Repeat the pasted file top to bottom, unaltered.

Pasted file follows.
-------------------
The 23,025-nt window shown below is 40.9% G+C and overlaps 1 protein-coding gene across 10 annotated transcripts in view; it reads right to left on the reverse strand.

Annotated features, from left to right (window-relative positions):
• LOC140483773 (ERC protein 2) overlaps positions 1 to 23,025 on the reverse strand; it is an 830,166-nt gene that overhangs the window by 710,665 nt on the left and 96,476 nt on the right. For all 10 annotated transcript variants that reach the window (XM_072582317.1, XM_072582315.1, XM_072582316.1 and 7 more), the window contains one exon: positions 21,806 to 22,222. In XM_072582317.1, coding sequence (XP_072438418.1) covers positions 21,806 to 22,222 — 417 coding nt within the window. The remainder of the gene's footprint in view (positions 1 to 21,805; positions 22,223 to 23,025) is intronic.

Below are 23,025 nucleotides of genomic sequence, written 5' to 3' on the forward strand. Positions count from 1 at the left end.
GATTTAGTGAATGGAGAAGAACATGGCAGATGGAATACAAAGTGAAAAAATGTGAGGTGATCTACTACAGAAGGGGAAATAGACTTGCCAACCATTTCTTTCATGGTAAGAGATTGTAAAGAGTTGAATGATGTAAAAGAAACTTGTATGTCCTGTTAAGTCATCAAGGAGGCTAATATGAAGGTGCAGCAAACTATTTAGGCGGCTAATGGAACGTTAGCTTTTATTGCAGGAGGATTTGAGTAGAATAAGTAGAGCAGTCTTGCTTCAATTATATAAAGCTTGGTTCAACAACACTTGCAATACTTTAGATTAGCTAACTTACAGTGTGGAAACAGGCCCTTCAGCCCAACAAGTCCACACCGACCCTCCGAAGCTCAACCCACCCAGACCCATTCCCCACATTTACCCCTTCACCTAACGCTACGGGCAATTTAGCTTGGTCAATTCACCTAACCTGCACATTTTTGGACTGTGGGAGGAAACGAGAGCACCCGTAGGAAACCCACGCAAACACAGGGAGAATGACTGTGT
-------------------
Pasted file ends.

The 23,025-nt window shown below is 40.9% G+C and overlaps 1 protein-coding gene across 10 annotated transcripts in view; it reads right to left on the reverse strand.

Annotated features, from left to right (window-relative positions):
• LOC140483773 (ERC protein 2) overlaps positions 1 to 23,025 on the reverse strand; it is an 830,166-nt gene that overhangs the window by 710,665 nt on the left and 96,476 nt on the right. For all 10 annotated transcript variants that reach the window (XM_072582317.1, XM_072582315.1, XM_072582316.1 and 7 more), the window contains one exon: positions 21,806 to 22,222. In XM_072582317.1, coding sequence (XP_072438418.1) covers positions 21,806 to 22,222 — 417 coding nt within the window. The remainder of the gene's footprint in view (positions 1 to 21,805; positions 22,223 to 23,025) is intronic.

Below are 23,025 nucleotides of genomic sequence, written 5' to 3' on the forward strand. Positions count from 1 at the left end.
GATTTAGTGAATGGAGAAGAACATGGCAGATGGAATACAAAGTGAAAAAATGTGAGGTGATCTACTACAGAAGGGGAAATAGACTTGCCAACCATTTCTTTCATGGTAAGAGATTGTAAAGAGTTGAATGATGTAAAAGAAACTTGTATGTCCTGTTAAGTCATCAAGGAGGCTAATATGAAGGTGCAGCAAACTATTTAGGCGGCTAATGGAACGTTAGCTTTTATTGCAGGAGGATTTGAGTAGAATAAGTAGAGCAGTCTTGCTTCAATTATATAAAGCTTGGTTCAACAACACTTGCAATACTTTAGATTAGCTAACTTACAGTGTGGAAACAGGCCCTTCAGCCCAACAAGTCCACACCGACCCTCCGAAGCTCAACCCACCCAGACCCATTCCCCACATTTACCCCTTCACCTAACGCTACGGGCAATTTAGCTTGGTCAATTCACCTAACCTGCACATTTTTGGACTGTGGGAGGAAACGAGAGCACCCGTAGGAAACCCACGCAAACACAGGGAGAATGACTGTGT